I was 22, living in Vancouver, and trying to write an essay on Robinson Crusoe when I started reading Roland Barthes.
Right away I learned something interesting. Barthes sounded just like Defoe’s hero. Wherever I turned in either Crusoe or Barthes I saw that the sentences ran to enormous lengths, held together by colons, semi-colons, and other signs of equivalence. I’d open Defoe at random, and here was Crusoe beginning his conquest of the island, discovering that the goats on the island were “so subtile, and so swift of foot, that it was the difficultest thing in the world to come at them”:
But I was not discouraged at this, not doubting but I might now and then shoot one; as it soon happened, for after I had found their haunts a little, I laid wait in this manner for them: I observed if they saw me in the valleyes, tho’ they were upon the rocks, they would run away as in a terrible fright; but if they were feeding in the valleys, and I was upon the rocks, they took no notice of me; from whence I concluded that by the position of their opticks, their sight was so directed downward, that they did not readily see objects that were above them; so afterward I took this method, I always climbed the rocks first to get above them, and then had frequently a fair mark.
As a boy of ten or eleven, I’d devoured Crusoe’s efforts to domesticate his island. Now, reading Robinson Crusoe again, I immediately recognized in Defoe’s huge sentences the almost religious faith in effort that had so won me over when I was small.
Like Barthes, I saw, Crusoe gave the reader a powerful image of work. Crusoe’s sentences were a sort of unending activity of analysis that exactly corresponded to his original unending activity on the island. The lengths they ran to were possessive lengths: they demonstrated the great effort of the narrator to represent or recapture the initial physical and mental effort of which they spoke. Each of the sentences was like a job done, a piece of work finished; no facet of a sentence’s original intention was left untouched, and both Crusoe and I seemed to arrive at the period with the same slightly exhausted satisfaction.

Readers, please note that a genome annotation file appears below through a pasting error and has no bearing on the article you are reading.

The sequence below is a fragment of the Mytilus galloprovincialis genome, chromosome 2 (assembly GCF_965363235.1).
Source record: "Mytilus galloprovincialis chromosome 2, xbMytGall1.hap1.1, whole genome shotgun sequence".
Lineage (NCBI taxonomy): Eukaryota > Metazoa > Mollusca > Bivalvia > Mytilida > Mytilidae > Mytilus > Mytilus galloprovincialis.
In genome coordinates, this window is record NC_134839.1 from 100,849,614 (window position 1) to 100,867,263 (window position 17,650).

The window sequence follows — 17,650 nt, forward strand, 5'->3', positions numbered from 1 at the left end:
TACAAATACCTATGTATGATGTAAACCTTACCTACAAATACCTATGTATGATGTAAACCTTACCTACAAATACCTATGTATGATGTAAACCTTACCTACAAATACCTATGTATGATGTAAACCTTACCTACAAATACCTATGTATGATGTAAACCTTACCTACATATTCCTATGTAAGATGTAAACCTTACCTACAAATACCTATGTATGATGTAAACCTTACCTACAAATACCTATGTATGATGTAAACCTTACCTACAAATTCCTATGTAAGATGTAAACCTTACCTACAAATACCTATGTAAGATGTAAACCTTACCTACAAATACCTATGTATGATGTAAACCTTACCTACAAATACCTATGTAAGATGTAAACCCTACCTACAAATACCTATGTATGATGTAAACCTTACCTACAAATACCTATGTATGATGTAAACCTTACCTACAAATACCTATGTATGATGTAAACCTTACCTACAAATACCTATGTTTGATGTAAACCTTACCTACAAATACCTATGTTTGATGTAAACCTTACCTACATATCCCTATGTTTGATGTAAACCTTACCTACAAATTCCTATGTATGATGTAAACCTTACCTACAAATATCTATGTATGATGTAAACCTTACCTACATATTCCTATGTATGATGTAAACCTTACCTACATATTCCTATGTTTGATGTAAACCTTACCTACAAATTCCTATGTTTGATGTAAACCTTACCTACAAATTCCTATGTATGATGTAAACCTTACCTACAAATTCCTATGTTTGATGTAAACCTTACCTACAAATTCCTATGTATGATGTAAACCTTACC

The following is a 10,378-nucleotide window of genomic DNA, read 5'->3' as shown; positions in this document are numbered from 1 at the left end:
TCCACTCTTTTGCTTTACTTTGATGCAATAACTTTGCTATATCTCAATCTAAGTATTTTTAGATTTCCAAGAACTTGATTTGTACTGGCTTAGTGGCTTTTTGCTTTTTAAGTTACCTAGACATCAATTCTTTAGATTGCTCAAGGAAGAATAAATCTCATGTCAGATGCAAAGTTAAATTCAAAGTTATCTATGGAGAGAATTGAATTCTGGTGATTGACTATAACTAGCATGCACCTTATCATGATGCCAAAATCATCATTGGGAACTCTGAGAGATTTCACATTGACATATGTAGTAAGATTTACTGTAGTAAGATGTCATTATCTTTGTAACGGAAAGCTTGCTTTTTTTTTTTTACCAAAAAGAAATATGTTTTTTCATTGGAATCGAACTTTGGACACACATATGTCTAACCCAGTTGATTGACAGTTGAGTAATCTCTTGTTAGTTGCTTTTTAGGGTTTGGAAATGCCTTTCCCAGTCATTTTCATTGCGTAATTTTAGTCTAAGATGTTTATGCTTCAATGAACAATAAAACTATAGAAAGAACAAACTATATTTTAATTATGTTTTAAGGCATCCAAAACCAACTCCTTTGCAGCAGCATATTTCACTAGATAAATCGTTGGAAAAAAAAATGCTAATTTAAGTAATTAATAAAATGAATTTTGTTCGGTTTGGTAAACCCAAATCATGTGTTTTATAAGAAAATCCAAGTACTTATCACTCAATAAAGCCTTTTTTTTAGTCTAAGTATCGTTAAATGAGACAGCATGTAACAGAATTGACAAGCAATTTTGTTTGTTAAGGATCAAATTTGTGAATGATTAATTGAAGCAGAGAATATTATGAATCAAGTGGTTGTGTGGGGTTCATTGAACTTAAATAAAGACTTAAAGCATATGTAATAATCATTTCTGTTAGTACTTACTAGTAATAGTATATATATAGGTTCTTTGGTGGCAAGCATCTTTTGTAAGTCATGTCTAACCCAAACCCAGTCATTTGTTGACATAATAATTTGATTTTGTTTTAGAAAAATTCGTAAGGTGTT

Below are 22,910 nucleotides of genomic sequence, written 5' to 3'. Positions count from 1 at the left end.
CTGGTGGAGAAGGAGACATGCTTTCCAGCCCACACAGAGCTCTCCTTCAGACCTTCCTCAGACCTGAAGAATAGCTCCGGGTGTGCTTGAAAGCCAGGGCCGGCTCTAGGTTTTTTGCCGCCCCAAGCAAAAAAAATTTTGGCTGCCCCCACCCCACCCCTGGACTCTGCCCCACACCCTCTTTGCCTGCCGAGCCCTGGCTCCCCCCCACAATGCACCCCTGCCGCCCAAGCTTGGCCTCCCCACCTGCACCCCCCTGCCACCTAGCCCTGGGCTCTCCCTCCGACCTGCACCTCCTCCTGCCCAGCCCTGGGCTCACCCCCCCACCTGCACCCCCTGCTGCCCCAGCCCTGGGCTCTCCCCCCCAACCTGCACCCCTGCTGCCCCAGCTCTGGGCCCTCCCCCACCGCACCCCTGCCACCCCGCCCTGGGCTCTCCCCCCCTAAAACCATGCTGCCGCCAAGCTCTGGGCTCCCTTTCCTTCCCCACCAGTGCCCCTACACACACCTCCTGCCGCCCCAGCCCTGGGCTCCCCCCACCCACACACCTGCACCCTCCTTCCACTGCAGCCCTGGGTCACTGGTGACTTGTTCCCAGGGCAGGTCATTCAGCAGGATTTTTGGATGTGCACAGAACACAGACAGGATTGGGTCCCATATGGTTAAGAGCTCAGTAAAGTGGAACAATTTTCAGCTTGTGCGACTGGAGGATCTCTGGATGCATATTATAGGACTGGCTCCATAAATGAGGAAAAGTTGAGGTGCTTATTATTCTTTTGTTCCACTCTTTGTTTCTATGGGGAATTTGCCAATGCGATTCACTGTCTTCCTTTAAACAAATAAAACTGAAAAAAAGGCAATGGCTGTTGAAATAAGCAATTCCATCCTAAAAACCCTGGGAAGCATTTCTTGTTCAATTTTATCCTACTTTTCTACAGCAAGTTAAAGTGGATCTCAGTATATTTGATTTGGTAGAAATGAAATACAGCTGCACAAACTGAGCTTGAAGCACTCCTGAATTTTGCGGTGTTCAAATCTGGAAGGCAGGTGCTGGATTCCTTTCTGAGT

I loved that. And I felt the same love reading Barthes. In Critical Essays (a book I took out over and over again from the Simon Fraser University library and eventually stole), I placed a tiny pencilled check beside the following sentence, which was typical of his work:
According to the third type of relation, the sign is no longer situated with regard to its (virtual) “brothers,” but with regard to its (actual) “neighbours”: in homo homini lupus, lupus maintains certain connections with homo and with homini; in garment systems, the elements of an outfit are associated according to certain rules: to wear a sweater and a leather jacket is to create, between these two garments, a temporary but signifying association, analogous to the one uniting the words of a sentence; this level of association is the level of the syntagm, and we shall call the third relation the syntagmatic relation.
The interlocking syntax of this writing, combined with the tenacious way it moved over the most minute phenomena, enthralled me. Barthes sounded more academic than Crusoe, more impersonal, but in his writing I found the same continual sense of work being done and that same surge of triumph at the sentence’s end.
And another great thing reminded me of Crusoe: neither Barthes’s writing nor Defoe’s disturbed me, in the way that so much modern writing did. Because someone had recommended it I’d take a book out of the library; but when I discovered it contained stories about “real life,” or dealt naturalistically with family pain, I’d snap it shut. I hated that. I didn’t want it. I couldn’t read it. And part of what I liked about the books of Barthes and Defoe was that they didn’t contain it.